Now, to add to the story, the Herkendells told me that there were families in Kettwig with the name of "Huetten." So that made me wonder if her name was "von der Huetten" and they lived in the Herken valley. There had been a Huetten house close to the Herkendell home in the 1800's. BUT, interestingly enough, "von der Huetten" is a name which had to be given by the crown, my husband said. Names with "von" in front of them were given as a gift by the crown. Who knows? I still call her what the church record called her, Anna Barbara von der Huetten "Herkendell." That's what my photocopy says and what the original record says.
I also felt that the middle aged Herkendells might be related to us because their young teenage son looked like my nephew and me. I guess we could do a DNA search to find out. I still correspond with them occasionally. We all went into the church, climbed the stairs to the church bell tower, and had coffee and Kuchen together later. The middle aged Herkendells and their young son enjoy searching the records for their name..more on that later.
So I decided to go back and knock on the doors of the "Quattelbaum houses." A Hermann and Gustav Quattelbaum owned them at the time. One house never had someone come to the door. The other house, in which Mrs. Weichert's family rented, many postcards and paintings of it are in existance. You could probably find pictures of the houses on the web. Because it is picturesque, they told me that they, more than often, did not open the door for anyone, because lots of Germans would like to see inside it. But they did open the door for me, even though Mrs. Weichert was dying of cancer. I brought her a bouquet of flowers and took one also to the church secretary later to thank them. Her son, daughter, and she told me that the house was over 500 years old, that the older Mrs. Weichert had always lived on the top floor of the house, and Mr. Quattelbaum lived downstairs. Mrs. Weichert told me when the American bombers rattled the houses all over town, she ran to the bunkers and dust came down during bombings, but the house still stood covered with dust and she cleaned it all up even though many houses didn't make it. Her son gave me a puzzle put together of the "Quattelbaum" house.
Of course, that does not mean that there are not other "Quattelbaum" houses. I have heard from Mrs. Herkendell that those Quattelbaum houses I saw do not belong to the Quattelbaums, anymore. They have new owners with a different name than Quattelbaum for the first time in their history.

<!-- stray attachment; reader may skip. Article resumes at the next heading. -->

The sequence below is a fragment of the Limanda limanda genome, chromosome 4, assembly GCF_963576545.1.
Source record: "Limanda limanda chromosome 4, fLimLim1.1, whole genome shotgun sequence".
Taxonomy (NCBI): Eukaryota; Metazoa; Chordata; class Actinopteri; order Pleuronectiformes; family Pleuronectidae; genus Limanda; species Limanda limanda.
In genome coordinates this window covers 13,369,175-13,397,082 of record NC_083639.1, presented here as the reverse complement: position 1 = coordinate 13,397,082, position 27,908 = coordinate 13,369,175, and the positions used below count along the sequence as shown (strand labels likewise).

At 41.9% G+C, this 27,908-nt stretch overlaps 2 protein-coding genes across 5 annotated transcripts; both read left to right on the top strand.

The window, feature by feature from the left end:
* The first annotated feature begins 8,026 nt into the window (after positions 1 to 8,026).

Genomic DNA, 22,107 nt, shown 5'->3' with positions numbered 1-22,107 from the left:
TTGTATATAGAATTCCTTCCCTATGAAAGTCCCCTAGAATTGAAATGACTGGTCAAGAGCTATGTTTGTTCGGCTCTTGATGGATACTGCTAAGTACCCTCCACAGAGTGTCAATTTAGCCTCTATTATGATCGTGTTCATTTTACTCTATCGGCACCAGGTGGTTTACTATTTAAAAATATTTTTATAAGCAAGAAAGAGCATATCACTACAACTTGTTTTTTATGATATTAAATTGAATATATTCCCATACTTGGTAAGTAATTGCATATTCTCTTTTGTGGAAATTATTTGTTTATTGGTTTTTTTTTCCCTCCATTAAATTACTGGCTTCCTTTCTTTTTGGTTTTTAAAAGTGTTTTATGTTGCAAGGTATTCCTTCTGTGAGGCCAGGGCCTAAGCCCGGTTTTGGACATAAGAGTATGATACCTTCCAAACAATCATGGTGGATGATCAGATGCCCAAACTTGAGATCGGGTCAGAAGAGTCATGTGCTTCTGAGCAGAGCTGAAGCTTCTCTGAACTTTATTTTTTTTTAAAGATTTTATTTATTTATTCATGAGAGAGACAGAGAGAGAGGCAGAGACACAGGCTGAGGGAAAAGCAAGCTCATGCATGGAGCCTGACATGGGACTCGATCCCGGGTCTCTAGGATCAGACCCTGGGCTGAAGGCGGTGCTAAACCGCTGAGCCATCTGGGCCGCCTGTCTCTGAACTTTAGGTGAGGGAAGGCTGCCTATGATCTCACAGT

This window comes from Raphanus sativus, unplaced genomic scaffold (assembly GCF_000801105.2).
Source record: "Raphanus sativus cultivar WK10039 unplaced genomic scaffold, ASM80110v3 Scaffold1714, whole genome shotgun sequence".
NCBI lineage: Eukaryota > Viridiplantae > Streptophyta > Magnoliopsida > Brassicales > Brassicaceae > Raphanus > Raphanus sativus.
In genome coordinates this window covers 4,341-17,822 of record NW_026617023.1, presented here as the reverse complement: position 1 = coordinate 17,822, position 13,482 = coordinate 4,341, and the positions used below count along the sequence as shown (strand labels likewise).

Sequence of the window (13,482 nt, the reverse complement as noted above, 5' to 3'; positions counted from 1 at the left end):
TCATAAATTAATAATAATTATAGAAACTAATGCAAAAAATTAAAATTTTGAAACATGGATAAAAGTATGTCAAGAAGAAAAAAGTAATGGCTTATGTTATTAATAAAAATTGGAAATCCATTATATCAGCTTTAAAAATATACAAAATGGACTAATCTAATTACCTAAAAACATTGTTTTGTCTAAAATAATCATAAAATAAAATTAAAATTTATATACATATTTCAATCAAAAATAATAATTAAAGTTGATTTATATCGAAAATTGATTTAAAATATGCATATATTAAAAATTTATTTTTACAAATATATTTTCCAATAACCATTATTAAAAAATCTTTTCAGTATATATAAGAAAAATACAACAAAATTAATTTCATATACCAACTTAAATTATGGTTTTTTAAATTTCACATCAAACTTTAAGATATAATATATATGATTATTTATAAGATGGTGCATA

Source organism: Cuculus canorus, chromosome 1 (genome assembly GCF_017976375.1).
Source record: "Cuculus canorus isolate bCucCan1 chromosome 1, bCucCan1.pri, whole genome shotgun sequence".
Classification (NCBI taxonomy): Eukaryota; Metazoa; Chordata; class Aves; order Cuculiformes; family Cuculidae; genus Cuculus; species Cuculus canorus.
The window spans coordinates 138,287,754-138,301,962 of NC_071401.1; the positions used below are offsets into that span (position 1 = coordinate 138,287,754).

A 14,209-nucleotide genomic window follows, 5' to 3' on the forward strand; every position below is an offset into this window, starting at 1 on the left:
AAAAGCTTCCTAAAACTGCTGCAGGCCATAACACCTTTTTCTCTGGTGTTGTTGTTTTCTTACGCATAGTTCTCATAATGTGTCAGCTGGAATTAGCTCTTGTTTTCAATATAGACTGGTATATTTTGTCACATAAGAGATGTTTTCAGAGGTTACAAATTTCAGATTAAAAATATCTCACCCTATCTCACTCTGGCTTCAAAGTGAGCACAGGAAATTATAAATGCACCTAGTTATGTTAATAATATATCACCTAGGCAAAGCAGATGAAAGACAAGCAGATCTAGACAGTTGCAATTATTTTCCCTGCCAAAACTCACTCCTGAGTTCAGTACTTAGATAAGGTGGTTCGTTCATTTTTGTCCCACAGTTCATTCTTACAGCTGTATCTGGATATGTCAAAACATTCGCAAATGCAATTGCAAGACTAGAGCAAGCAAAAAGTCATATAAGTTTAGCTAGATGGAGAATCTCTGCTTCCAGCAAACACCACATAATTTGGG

When I returned to the US, I had copied the names of surrounding Mulheim and Kettwig Quattelbaums from the phone book so I could try writing them. My husband even helped me send short queries to them with no mistakes in my German! I tried this several times over a few years, and got no response. Maybe next time I am there, I'll find one and knock on their door. It may be, though, that they may not want to have contact with us.
One of the earliest church records I found has Johannes am Quattelbaum, which in those days, we think means "John at the quattel tree." Now, what would quattel mean in those days? Someone on this site said it might mean end of the road. Most Germans tell me that it might be old German for Quitte or Quitteln. Even in Nordrhein Westfalen today people call plums "Quitte." Other Germans call them "Pflaumen." If you go into any bakery, you might find in Kettwig, "Quittekuchen." Others have said it might be quince. It is my favorite cake in Germany. The word now in 2006, quattel means "pustule." Now that is not very pleasant, is it? But it did not mean that in 1723.
The baker in me wants to give you my Quittenkuchen recipe: Take any pizza dough ( boxed in the cake section), make the dough as it says, spread it out in the bottom of a long buttered cake pan, slice up at least 6-8 red plums with the skin on, and place them on the dough in a line, place chunks of 1/2 stick of butter dotted over the plums and sprinkle baker's (India Tree brand) sparkling sugar over it. Bake it in the oven 350 degrees until it is golden. Take out and sprinkle more sparkling sugar over it. Serve warm with fluffy whipped cream and coffee. Yum! You have just eaten something from the area where they came from, and something they may have eaten! More later....Rebecca Hein